Joe Biden won’t expel Russian journalists after US reporter detained

Evan Gershkovich - DIMITAR DILKOFF
Evan Gershkovich - DIMITAR DILKOFF

Joe Biden on Friday said there were no plans to expel Russia’s ambassador or Russian journalists as he faced pressure to act over the arrest of an American journalist.

Mr Biden told reporters on Friday his message to Russia is “let him go”. Asked whether he would expel Russian diplomats or journalists in response, he said: “That’s not the plan right now.”

Evan Gershkovich, a Moscow correspondent for the Wall Street Journal, was arrested while on a reporting trip to Yekaterinburg on Wednesday.

Russia’s Federal Security Service, the main successor to the KGB, has charged him with espionage. He is currently being held in Moscow’s Lefortovo prison, where the FSB keeps high-value prisoners in isolation cells.

On Friday, Foreign Ministry spokesman Maria Zakharova warned the US against threatening Moscow over Gershkovich’s arrest.

“They immediately turn to threats, reprisals against Russian journalists. If this logic continues in the public space, they will reap a whirlwind,” Ms Zakharova said.

The Wall Street Journal, along with Mr Gershkovich’s friends and colleagues, vehemently denied the FSB allegations and demanded Mr Gerkovich’s release.

Joe Biden tells a reporter it's 'not the plan right now' to expel Russian journalists - JONATHAN ERNST/REUTERS
Joe Biden tells a reporter it's 'not the plan right now' to expel Russian journalists - JONATHAN ERNST/REUTERS

The paper’s editorial board on Friday said the arrest demonstrated “declining ability to deter assaults on its citizens” and called on Mr Biden to consider “diplomatic and political escalation” in response.

“Expelling Russia’s ambassador to the US, as well as all Russian journalists working here, would be the minimum to expect,” the board wrote in an editorial on Friday.

“The timing of the arrest looks like a calculated provocation to embarrass the US and intimidate the foreign press still working in Russia,” it added.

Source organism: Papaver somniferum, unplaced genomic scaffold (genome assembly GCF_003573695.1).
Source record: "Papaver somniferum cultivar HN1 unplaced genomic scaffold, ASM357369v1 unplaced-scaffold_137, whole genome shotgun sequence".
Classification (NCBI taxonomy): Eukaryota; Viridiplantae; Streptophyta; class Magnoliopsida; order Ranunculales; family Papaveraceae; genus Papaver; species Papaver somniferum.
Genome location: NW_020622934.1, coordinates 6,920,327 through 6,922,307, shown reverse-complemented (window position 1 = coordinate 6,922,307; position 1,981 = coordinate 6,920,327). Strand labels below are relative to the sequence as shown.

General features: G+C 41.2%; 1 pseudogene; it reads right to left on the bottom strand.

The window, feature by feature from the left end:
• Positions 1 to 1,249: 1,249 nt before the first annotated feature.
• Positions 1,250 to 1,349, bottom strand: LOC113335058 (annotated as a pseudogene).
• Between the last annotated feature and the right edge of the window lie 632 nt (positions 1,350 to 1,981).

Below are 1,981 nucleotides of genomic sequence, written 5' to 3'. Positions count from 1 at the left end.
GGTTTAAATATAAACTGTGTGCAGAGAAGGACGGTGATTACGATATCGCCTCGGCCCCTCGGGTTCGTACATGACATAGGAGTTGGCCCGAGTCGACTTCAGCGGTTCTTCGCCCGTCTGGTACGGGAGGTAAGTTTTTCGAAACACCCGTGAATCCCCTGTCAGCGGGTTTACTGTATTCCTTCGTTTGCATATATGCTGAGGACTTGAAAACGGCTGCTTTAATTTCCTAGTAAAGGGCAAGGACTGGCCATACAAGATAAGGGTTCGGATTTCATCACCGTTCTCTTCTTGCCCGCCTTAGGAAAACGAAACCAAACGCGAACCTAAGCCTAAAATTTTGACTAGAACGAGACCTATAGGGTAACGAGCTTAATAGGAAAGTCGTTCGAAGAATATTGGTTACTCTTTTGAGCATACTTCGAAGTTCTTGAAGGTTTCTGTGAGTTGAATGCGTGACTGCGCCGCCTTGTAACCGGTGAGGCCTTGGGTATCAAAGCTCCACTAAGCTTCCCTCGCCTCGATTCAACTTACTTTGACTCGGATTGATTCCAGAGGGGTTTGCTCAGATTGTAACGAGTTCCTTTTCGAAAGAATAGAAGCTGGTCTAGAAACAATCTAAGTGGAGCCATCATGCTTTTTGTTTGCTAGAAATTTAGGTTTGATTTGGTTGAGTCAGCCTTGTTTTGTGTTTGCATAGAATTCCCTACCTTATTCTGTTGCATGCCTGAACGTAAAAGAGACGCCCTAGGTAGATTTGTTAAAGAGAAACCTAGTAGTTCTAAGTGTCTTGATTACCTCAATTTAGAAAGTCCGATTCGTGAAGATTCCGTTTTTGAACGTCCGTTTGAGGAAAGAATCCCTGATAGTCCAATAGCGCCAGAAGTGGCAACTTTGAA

Mr Gershkovich is the first American reporter in Russia to be charged with espionage since Nicholas Daniloff, a US News & World Report journalist, was arrested in 1986.

Mr Daniloff, who denied the spying charges, was released three weeks later in exchange for a Soviet diplomat detained by the FBI.

Targeted to intimidate the press

Russian political analysts have suggested that Mr Gershkovich will similarly be used as a bargaining chip for the release of convicted and suspected Russian agents being held in the US and other Western countries.

Dmitry Muratov, a Nobel-prize winning Russian newspaper editor, said Mr Gershkovich was clearly not a spy and that he was being targeted to intimidate the press.

“I know Gershkovich. I’ve met him two or three times over the last year. I know the practice exists of using journalists as spies, intelligence officers and ‘illegals’ (undeclared spies) - this is not that kind of case,” Mr Muratov told Reuters in Moscow.

Referring to Ivan Safronov, a former journalist sentenced to 22 years in jail for treason last year, he added: “At every turn, we’re being charged with espionage and treason. It’s a trend - to show that journalism is a dangerous profession ... both for Russian and other journalists.”

He was speaking outside a closed court session in the case of Vladimir Kara-Murza, an opposition politician who has been charged with treason and spreading false information about the armed forces.

'All journalists are working fine'

The Kremlin denied it was cracking down on foreign correspondents in Russia and said accredited reporters could continue to work.

“All journalists who have valid accreditation here - I mean foreign journalists - can and do continue their journalistic activity in the country. They do not face any restrictions and are working fine,” Dmitry Peskov, the Kremlin spokesman, told reporters on Friday.

Mr Gershkovich was fully accredited with the foreign ministry and had lived and worked in Moscow for six years.

Accredited journalists who incur the government’s displeasure have occasionally faced harassment or expulsion from Russia in recent years, but none have been jailed since the Cold War.

Reporters are thoroughly vetted before such accreditation is granted, meaning the FSB would probably have expelled him long ago if he were really a spy.